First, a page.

It is often extremely useful to compare two project trees (usually for the same project) and figure out exactly what has changed between them. A record of such changes is called a changeset or a delta .
Changesets are a very central concept to
-- much of
defined in terms of operations performed with changesets.
If you have a changeset between an "old tree" and a "new tree", you can "apply the changeset" to the old tree to get the new tree -- in other words, you can automatically make the editing changes described by a changeset. If you have some third tree, you can apply the patch to get an approximation of making the same changes to that third tree.
includes sophisticated tools for creating and applying
computes a changeset describing the differences between two
trees. The basic command syntax is:
% tla mkpatch ORIGINAL MODIFIED DESTINATION
which compares the trees
creates a new directory,
, and stores the
compares trees, it uses inventory ids. For example, it
considers two directories or two files to be "the same directory (or
file)" if they have the same id -- regardless of where each is located
in its respective tree. (See Inventory Ids for Source.)
A changeset produced by
describes what files and directories
have been added or removed, which have been renamed, which files have
been changed (and how they have been changed), and what file
permissions have changed (and how). When regular text files are
produces a context diff describing the
can compare binary files (saving complete
copies of the old and new versions if they differ) and symbolic links
(saving the old and new link targets, if they differ).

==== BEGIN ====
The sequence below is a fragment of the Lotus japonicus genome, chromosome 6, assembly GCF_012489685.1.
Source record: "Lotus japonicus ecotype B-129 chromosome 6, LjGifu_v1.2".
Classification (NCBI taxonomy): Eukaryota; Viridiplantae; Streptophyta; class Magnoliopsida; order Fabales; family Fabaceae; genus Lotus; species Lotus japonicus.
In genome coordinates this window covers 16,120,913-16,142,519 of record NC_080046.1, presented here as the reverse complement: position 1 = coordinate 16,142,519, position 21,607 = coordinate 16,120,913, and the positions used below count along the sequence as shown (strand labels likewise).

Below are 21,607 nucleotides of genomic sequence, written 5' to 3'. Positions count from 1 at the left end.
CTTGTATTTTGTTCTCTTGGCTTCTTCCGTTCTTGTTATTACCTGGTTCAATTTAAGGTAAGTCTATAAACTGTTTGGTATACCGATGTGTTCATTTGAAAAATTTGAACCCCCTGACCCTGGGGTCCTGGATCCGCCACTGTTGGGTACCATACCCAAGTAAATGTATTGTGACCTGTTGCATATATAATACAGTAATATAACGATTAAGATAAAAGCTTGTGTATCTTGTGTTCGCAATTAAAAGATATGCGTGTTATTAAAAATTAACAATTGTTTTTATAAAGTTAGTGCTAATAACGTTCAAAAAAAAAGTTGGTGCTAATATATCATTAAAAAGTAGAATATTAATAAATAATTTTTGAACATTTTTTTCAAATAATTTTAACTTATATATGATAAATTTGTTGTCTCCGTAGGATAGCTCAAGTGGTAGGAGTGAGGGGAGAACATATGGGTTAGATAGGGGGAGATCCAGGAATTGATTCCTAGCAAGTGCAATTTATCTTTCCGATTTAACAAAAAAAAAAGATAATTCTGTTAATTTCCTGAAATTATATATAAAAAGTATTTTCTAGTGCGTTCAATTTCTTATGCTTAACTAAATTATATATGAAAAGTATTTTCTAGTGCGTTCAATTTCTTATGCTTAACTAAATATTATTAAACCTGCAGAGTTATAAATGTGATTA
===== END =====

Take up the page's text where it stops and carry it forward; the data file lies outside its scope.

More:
A detailed description of the format of a changeset is provided in an appendix (see The arch Changeset Format).
is used to apply a changeset to tree:
% tla dopatch PATCH-SET TREE
is exactly the same as the the "original" tree seen by
, then the effect is to modify
so that it is exactly
the same as the the "modified" tree seen by
, with one
exception (explained below).
"Exactly the same" means that the directory structure is the same, symbolic link targets are the same, the contents of regular files are the same, and file permissions are the same. Modification times, files with multiple (hard) links, and file ownership are not reliably preserved.
The exception to the "exactly the same" rule is that if the patch
requires that files or directories be removed from
, those files
and directories will be saved in a subdirectory of
eye-splitting name matching the pattern:
is the name of the patch-set directory and
What if a tree patched by
is not exactly the same as the
original tree seen by
Below is a brief description of what to expect. Complete
documentation of the
process is included with the source
takes an inventory of the tree being patched. It uses
inventory ids to decide which files and directories expected by the
changeset are present or missing from the tree, and to figure out
where each file and directory is located in the tree.
Simple Patches If the changeset contains an ordinary patch or
metadata patch for a link, directory or file, and that file is present
in the tree,
applies the patch in the ordinary way. If the
patch applies cleanly, the modified file, link, or directory is left